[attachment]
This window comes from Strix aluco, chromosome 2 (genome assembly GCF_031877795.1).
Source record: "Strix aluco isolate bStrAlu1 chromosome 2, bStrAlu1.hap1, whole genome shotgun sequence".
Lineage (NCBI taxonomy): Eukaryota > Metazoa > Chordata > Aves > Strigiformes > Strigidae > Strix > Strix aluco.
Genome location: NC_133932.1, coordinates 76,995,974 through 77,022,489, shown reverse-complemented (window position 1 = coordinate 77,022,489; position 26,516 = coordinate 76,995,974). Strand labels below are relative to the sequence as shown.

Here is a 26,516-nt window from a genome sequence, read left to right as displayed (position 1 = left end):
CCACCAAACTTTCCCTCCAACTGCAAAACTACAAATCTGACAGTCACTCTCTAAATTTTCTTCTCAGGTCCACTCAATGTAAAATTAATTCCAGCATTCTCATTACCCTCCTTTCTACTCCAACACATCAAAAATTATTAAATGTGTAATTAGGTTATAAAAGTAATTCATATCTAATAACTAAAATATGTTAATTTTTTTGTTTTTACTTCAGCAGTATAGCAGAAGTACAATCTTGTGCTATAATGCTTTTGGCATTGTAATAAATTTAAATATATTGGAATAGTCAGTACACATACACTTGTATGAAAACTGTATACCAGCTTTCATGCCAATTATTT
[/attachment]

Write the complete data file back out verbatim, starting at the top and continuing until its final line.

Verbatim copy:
This window comes from Strix aluco, chromosome 2 (genome assembly GCF_031877795.1).
Source record: "Strix aluco isolate bStrAlu1 chromosome 2, bStrAlu1.hap1, whole genome shotgun sequence".
Lineage (NCBI taxonomy): Eukaryota > Metazoa > Chordata > Aves > Strigiformes > Strigidae > Strix > Strix aluco.
Genome location: NC_133932.1, coordinates 76,995,974 through 77,022,489, shown reverse-complemented (window position 1 = coordinate 77,022,489; position 26,516 = coordinate 76,995,974). Strand labels below are relative to the sequence as shown.

Here is a 26,516-nt window from a genome sequence, read left to right as displayed (position 1 = left end):
CCACCAAACTTTCCCTCCAACTGCAAAACTACAAATCTGACAGTCACTCTCTAAATTTTCTTCTCAGGTCCACTCAATGTAAAATTAATTCCAGCATTCTCATTACCCTCCTTTCTACTCCAACACATCAAAAATTATTAAATGTGTAATTAGGTTATAAAAGTAATTCATATCTAATAACTAAAATATGTTAATTTTTTTGTTTTTACTTCAGCAGTATAGCAGAAGTACAATCTTGTGCTATAATGCTTTTGGCATTGTAATAAATTTAAATATATTGGAATAGTCAGTACACATACACTTGTATGAAAACTGTATACCAGCTTTCATGCCAATTATTT